Psystar Afraid of Losing Intellectual Property

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Unauthorized Mac clone maker Psystar filed its response to Apple's Motion for Relief in bankruptcy court on Monday with a claim that if Apple is allowed to proceed with its case in California it will be forced to liquidate and lose its own intellectual property. Prior to Pystsar's bankruptcy filing in Florida, to two companies had been locked in a legal battle in California over Apple's claims that the company is violating licensing agreements and copyright -- in other words, Apple's intellectual property -- by selling PCs with Mac OS X pre-installed.

Apple filed a Motion for Relief with the court in Florida after Psystar filed for Chapter 11 bankruptcy protection, which automatically stops other legal proceedings. If granted, Apple's motion would let the copyright case against Psystar resume in California earlier, potentially saving months of delays.

Psystar's response alleged that Apple shouldn't be granted relief from the automatic stay because it never filed for a restraining order or injunction to stop Psystar from selling PCs with Mac OS X installed. The response also states that "having to incur the cost of litigation without having had a chance to reorganize and operate more profitably will force the Debtor to liquidate its business and lose the opportunity to benefit from its intellectual property."

An attorney familiar with these types of cases told TMO anonymously "That Apple did not immediately ask for a temporary restraining order or preliminary injunction in no way impairs Apple's right to have the issue of infringement decided in the federal district court. Apple's procedurally correct litigation tactics are not grounds for denying it its right."

He added "However, if Psystar admits that it is infringing, I am sure Apple would immediately move for an injunction."

The U.S. District Court in Northern California set a November 9 trial date for Apple and Psystar. If the U.S. Bankruptcy Court judge in Florida chooses to grant Apple's motion for relief quickly, Apple might be able to avoid seeing the trial delayed into 2010.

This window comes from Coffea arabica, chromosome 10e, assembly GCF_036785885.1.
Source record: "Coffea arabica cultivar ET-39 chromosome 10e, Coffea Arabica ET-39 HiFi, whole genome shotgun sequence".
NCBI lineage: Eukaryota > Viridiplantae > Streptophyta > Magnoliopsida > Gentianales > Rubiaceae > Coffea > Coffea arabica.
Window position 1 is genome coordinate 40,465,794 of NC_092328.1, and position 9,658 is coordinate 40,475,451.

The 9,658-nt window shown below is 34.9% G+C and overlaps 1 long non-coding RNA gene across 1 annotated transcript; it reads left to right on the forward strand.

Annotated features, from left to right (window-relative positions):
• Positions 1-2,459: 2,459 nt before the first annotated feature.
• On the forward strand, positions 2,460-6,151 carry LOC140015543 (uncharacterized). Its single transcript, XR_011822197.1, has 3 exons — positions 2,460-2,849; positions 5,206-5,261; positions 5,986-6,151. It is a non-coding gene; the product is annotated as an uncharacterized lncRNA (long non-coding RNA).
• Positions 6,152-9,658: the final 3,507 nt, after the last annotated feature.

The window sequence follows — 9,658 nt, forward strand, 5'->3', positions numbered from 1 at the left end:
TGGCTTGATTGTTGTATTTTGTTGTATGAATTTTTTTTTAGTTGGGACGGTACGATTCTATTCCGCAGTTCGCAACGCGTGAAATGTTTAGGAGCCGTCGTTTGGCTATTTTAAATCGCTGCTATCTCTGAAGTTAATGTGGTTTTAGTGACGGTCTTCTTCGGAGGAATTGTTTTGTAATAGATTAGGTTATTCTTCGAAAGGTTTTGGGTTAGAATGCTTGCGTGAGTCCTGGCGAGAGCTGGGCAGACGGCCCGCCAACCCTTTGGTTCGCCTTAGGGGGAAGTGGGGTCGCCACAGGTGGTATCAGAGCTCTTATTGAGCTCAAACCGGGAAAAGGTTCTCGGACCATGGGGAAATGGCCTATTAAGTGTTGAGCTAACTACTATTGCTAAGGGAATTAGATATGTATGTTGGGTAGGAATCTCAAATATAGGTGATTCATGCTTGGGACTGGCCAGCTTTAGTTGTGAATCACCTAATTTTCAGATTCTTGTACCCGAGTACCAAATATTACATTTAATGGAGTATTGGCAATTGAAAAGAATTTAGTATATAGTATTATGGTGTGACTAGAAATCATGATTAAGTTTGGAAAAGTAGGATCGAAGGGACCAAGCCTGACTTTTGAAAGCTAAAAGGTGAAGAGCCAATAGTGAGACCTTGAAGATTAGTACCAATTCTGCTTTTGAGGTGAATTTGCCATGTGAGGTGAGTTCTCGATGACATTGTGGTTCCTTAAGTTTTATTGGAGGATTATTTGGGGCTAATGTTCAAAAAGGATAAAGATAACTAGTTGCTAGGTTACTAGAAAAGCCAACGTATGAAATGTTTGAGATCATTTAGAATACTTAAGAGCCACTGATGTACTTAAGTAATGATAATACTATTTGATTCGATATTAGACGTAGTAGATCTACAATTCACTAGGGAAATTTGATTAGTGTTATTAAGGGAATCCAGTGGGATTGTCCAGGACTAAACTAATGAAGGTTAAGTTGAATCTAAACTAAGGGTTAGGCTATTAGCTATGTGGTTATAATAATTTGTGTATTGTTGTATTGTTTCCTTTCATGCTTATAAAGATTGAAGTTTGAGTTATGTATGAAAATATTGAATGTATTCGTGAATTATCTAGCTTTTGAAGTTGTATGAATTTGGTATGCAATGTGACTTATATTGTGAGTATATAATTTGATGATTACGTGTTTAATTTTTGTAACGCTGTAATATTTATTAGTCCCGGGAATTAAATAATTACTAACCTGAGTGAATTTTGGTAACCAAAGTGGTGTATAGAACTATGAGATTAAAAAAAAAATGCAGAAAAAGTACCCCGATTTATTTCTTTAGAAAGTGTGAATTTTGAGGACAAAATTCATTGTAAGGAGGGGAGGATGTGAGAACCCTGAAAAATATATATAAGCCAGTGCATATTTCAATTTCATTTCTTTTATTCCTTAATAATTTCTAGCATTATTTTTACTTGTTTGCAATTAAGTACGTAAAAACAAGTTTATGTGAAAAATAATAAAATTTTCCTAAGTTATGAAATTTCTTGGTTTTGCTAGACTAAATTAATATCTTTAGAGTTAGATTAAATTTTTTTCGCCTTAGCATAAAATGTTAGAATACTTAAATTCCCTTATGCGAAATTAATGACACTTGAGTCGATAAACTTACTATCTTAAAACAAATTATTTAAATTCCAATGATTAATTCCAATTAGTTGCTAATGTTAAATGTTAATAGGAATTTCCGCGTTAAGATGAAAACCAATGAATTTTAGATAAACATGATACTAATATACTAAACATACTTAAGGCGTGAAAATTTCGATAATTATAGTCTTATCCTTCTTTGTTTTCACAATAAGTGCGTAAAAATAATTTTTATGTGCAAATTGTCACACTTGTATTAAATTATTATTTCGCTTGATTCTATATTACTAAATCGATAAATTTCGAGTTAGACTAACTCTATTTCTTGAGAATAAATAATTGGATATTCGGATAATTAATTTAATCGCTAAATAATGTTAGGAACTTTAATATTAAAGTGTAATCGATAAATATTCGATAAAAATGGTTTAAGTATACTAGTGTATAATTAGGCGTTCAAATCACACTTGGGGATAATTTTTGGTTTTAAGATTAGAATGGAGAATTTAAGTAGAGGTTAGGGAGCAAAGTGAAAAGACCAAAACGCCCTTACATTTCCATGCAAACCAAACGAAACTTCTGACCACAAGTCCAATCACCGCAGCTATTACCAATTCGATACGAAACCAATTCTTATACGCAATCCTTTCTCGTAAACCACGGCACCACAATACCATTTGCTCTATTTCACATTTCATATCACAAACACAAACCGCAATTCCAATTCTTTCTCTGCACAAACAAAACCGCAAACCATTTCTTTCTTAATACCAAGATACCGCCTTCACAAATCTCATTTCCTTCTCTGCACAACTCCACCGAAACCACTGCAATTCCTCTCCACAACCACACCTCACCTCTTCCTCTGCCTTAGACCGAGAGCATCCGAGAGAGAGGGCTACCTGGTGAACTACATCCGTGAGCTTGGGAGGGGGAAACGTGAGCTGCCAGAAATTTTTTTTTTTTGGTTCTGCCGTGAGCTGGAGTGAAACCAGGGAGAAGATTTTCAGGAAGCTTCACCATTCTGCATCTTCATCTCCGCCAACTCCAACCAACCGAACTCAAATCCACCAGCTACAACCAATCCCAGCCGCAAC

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Lee Dronick

I don’t know if they are even possession of valuable intellect, but they certainly have chutzpa.


They have no intellectual property, that’s why Apple is suing them! There trying to use Apple’s property for there sales.

Get rid of them!


Isn’t this like the burglar complaining that if he goes to jail he won’t be able to feed his family?

Sorry Psystar, IMO you are a thief and you SHOULD be closed, all assets liquidated, and if there is any Intellectual Property on hand that you haven’t stolen from others, you should lose all rights to it.

That’s what thieves get.

Lee Dronick

Well if Psystar created some code, some intellectual property, then they indeed own it. However, that doesn’t make it okay to use it for selling MacClones.


I seem to remember reading that PsyStar was using some OSS package that let OS-X run on generic hardware. They wouldn’t own that either


First, Psystar claimed they legally purchased all their copies of Mac OSX from Apple, which we know cannot be true…because they haven’t paid for them if the recent story is to be believed (and why would Apple suddenly SELL that many copies to a computer maker since the hardware restrictions are restrictive to Apple’s own hardware).

And if they opened and used them, then they knowingly violate the EULA AND are modifying the hardware and/or firmware to trick the software into even loading onto their machines.

This case is all FAIL for Psystar? Intellectual property? More like smoke and mirrors to hide identities and CYA.

Lee Dronick

irst, Psystar claimed they legally purchased all their copies of Mac OSX from Apple, which we know cannot be true?because they haven?t paid for them if the recent story is to be believed

I think that the story only said that they owe Apple money. Suppose that in addition to OSX licenses they a bought lot hardware, maybe copies of iWork and other software as well.


Isn?t this like the burglar complaining that if he goes to jail he won?t be able to feed his family?

Nah, at least that could be considered somewhat noble.  It’s more like a burglar complaining that, if he goes to jail, he won’t get to keep the stuff he stole.

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